Check to see if this applies to the department/project you are applying to.
For each section, lay out in point form what you will discuss. You must grab their attention and excite them about your project from the very beginning.
Make it easy for them to understand (and thus fund) your proposal. Remember, too, to show your enthusiasm for your project—enthusiasm is contagious!
We encourage you strongly to identify a prospective supervisor and get in touch with them to discuss your proposal informally BEFORE making a formal application, to ensure it is of mutual interest and to gain input on the design, scope and feasibility of your project.
Remember, however, that it may not be possible to guarantee that you are supervised by a specific academic.
Crucially, it is also an opportunity for you to communicate your passion in the subject area and to make a persuasive argument about what your project can accomplish. It is normal for students to refine their original proposal in light of detailed literature reviews, further consideration of research approaches and comments received from the supervisors (and other academic staff).
Although the proposal should include an outline, it should also be approached as a persuasive essay – that is, as an opportunity to establish the attention of readers and convince them of the importance of your project. It is useful to view your proposal as an initial outline rather than a summary of the ‘final product’.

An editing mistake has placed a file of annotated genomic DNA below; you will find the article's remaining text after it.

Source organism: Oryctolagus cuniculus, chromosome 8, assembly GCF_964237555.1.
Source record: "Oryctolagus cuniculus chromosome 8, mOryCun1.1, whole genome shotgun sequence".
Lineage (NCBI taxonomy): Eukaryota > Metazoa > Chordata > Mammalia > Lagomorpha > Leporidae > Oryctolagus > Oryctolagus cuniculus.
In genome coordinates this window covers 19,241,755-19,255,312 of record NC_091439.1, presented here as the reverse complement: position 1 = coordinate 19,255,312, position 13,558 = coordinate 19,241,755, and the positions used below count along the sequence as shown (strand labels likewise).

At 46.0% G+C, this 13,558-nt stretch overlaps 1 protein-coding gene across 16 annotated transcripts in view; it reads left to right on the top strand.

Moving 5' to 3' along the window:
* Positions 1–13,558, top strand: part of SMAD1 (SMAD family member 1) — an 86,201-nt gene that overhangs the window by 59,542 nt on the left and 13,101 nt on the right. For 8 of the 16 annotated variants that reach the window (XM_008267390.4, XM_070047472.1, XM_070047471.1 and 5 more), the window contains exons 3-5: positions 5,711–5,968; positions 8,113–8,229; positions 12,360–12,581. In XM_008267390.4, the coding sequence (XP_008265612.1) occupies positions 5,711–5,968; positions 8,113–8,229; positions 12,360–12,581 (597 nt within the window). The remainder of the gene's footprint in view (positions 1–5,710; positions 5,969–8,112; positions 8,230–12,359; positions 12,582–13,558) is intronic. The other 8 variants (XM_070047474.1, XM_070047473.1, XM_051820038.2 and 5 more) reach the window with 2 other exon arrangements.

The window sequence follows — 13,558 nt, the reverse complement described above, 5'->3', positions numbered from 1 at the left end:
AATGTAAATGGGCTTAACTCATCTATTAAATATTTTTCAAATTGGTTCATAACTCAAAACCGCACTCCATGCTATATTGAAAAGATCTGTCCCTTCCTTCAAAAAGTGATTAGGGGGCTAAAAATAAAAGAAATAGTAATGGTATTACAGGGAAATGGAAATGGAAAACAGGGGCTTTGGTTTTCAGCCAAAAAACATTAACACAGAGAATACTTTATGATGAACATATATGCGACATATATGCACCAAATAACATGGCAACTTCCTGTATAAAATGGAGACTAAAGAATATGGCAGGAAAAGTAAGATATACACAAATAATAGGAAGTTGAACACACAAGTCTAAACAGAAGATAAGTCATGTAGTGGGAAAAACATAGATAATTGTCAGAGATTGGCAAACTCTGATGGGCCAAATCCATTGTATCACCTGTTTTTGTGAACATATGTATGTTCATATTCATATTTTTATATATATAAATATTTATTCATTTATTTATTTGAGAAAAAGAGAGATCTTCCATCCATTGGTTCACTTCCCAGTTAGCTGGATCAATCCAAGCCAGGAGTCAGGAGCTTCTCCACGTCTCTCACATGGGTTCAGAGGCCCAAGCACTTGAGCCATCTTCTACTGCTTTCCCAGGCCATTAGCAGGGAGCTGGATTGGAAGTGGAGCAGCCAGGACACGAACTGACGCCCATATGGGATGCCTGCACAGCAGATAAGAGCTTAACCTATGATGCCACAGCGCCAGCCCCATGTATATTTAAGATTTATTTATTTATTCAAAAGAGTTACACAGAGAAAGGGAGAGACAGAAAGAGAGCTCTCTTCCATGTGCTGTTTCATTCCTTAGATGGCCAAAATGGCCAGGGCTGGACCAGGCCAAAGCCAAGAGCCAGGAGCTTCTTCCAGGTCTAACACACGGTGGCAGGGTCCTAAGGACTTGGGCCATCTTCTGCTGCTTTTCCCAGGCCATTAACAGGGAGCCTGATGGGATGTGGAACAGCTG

Research proposals are also used to correctly match you with an appropriate supervisor/supervision team.
If you are interested in the work of a specific potential supervisor, and especially if you have already discussed your proposed project with this person, be sure to make reference to this in your proposal.
Potential supervisors, admissions tutors and/or funders use research proposals to assess the quality and originality of your ideas, your skills in critical thinking and the feasibility of the research project.
Please bear in mind that Ph D programmes in the UK are designed to be completed in three years (full time) or six years (part time).